In the past several weeks, there have been numerous news stories covering the arrest of suspects charged with video voyeurism of an occupied dwelling. But what exactly is "Video Voyeurism?" Is video voyeurism against the law? In this article, we will cover the legal definitions and legal description regarding video voyeurism, according to Florida law.
In the State of Florida, there are three types of "Video Voyeurism" crimes.
- Video Voyeurism
- Video Voyeurism Dissemination
- Commercial Video Voyeurism
What is Video Voyeurism in the State of Florida?
According to Florida Statute 810.145 - Video Voyeurism, it is against Florida law to commit "Video Voyeurism." In Florida Florida Statute 810.145(2)(a), Video Voyeurism is a crime when an offender, for his or her entertainment, sexual arousal, amusement, profit, gratification, or to degrade or abuse another individual, intentionally installs or uses an imaging device to view secretly, record a person, or broadcast, without that individual's consent or knowledge, while the individual is undressing, privately exposing the body, dressing, in an area and at a time when that individual has a reasonable expectation of privacy.
Under Florida Statute 810.145(2)(b), it is illegal to commit the actions in the aforementioned paragraph on behalf of another, for the profit of another, or to intentionally permit another to install or use an imaging device to secretly broadcast, record, or view an individual without that individual's consent and knowledge which the individual is undressing, privately exposing the body, or dressing in a place and at a time when that individual has a rational expectation of privacy.
According to Florida Statute 810.145(2)(c), it is illegal to for an offender, for the amusement, entertainment, gratification, sexual arousal, or profit of oneself or someone else, or on behalf of oneself or someone else, deliberately use an imaging device to secretly broadcast, view, or record through or under the clothes that are being worn by another individual, without that individual's consent and knowledge to view the body of that individual or to view the undergarments that are being worn by that individual.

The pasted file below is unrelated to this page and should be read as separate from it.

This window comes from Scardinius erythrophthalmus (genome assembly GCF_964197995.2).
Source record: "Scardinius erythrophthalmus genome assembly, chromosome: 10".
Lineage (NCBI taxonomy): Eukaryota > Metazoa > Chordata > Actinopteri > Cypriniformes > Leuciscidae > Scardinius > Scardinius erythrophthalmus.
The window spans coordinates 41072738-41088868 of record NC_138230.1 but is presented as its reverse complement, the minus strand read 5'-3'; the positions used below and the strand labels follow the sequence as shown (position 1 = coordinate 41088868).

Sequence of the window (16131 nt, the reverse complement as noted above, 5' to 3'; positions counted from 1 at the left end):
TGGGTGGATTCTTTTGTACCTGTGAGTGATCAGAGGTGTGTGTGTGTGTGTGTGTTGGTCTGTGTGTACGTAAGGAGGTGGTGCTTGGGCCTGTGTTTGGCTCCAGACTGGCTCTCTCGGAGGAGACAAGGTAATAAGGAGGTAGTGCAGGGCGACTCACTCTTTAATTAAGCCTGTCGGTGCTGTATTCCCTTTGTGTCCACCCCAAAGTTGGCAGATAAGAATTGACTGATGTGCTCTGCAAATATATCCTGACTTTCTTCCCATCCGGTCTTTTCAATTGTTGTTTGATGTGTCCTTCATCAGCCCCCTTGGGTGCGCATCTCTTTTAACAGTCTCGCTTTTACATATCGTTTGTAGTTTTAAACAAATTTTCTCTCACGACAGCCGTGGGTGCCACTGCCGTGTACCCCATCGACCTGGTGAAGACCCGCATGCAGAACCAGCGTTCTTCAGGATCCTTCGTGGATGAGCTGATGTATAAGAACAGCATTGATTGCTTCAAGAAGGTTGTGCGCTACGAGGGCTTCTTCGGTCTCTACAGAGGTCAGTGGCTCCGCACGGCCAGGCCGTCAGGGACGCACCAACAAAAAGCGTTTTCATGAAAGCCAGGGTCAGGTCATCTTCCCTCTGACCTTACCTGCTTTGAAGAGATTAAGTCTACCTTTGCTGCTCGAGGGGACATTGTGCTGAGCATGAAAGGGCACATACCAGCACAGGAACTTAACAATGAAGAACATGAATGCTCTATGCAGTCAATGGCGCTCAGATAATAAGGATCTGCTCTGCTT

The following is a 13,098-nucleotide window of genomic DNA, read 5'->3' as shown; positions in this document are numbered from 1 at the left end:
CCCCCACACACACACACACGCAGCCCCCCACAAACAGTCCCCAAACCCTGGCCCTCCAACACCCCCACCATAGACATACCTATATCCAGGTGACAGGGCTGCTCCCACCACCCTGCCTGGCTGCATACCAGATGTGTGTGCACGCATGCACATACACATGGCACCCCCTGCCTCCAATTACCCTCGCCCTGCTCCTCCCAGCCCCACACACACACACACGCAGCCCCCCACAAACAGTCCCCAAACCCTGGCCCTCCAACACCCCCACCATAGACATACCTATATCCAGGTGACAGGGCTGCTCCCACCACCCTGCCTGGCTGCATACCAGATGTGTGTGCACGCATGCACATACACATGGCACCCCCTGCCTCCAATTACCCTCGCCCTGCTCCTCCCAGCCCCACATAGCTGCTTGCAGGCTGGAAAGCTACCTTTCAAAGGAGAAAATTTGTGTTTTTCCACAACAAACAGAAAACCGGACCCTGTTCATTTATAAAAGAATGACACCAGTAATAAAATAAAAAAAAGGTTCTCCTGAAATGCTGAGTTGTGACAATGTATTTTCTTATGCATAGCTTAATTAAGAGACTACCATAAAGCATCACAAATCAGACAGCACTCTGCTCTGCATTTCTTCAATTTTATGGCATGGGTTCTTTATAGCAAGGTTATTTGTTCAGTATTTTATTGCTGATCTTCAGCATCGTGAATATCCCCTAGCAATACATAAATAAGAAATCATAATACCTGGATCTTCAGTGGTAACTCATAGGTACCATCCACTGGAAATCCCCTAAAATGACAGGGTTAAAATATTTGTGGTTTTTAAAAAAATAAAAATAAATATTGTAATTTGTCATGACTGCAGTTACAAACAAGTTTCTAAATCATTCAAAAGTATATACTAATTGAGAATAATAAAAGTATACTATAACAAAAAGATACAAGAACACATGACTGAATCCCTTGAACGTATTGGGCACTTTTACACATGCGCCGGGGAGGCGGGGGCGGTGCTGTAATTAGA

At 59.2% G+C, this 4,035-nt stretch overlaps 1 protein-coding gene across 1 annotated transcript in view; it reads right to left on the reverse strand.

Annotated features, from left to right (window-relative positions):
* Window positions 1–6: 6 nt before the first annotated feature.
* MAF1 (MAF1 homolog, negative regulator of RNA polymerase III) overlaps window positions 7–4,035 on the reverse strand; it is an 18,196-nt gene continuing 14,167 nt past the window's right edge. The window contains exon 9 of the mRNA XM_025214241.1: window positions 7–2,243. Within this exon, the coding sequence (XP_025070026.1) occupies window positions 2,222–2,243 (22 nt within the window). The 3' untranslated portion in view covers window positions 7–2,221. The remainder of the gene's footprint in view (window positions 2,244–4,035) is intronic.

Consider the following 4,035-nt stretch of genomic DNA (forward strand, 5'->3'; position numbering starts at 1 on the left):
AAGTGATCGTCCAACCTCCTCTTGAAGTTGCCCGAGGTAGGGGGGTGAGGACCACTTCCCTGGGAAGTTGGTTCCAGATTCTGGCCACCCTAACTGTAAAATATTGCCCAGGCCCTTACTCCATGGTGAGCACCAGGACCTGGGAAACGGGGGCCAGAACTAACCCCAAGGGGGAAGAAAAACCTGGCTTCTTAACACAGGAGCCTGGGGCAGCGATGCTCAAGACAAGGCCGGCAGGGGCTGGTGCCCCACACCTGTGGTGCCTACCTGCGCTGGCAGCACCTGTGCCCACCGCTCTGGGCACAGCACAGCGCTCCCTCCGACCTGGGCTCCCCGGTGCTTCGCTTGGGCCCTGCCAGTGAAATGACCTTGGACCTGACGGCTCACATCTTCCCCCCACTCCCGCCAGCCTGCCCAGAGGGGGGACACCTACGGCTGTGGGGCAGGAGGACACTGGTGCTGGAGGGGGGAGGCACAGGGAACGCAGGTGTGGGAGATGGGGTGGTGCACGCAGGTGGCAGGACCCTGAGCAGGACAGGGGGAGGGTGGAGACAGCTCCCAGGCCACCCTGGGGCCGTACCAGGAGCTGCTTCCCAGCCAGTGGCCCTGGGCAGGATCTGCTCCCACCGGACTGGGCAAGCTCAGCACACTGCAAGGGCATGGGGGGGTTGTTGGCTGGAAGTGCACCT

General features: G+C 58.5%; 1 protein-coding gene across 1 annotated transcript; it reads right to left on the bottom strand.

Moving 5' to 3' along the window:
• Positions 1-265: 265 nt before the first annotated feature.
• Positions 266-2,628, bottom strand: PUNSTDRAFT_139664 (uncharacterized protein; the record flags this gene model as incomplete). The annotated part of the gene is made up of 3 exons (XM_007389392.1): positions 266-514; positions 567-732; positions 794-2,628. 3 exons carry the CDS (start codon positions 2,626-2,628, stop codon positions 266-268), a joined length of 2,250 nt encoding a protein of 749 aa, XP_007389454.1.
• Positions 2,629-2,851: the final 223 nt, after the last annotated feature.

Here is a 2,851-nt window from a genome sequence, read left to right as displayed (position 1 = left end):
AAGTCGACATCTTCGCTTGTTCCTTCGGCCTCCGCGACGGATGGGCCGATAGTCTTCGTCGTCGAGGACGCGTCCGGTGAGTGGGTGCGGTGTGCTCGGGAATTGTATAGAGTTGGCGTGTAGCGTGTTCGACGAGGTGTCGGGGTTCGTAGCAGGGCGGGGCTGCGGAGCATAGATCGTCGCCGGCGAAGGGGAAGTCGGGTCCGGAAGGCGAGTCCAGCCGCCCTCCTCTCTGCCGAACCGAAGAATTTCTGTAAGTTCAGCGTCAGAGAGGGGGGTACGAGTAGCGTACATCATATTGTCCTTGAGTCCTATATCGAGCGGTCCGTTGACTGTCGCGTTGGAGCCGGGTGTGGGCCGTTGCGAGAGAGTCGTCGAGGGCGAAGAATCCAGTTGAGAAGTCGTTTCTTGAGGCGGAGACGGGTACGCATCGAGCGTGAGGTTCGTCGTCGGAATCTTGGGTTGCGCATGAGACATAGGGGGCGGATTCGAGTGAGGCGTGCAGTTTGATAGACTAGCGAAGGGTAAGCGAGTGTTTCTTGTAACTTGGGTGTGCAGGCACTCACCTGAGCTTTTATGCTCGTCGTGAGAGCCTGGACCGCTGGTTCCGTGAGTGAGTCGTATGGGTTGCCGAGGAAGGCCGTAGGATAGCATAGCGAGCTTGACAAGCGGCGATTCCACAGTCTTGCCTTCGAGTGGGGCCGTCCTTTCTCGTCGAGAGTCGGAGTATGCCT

Man, Allegedly Uses Camera at Hotel and is Arrested for Video Voyeurism in Florida
A July 16 news story on PostandCourier.com, reported that a man from Summerville, Florida was arrested for allegedly sliding a video camera under the door of an adjoining hotel room to spy on two women. The 49-year-old man faces video voyeurism charges after a complaint of voyeurism at a hotel room where the man was staying. The man was arrested and booked by the Key West Police Department. According to the Key West Police Department, the man admitted that he had used a small camera repeatedly while he has been on trips, and while he has been on work trips throughout the country. The news report states the suspect admitted that he had used his mini camera about 10 other times over the past year. Police officers seized the man's laptop, two cameras, and two hard drives. The police entered the equipment into evidence.
Last May, an Orange County Sheriff's Office employee was arrested for allegedly committing video voyeurism, according to a news report posted on ClickOrlando.com. The Orange County Sheriff's deputies arrested the Orange County Sheriff's Office communications specialist after an individual reported finding a video recording device that was allegedly put in a bedroom by the suspect.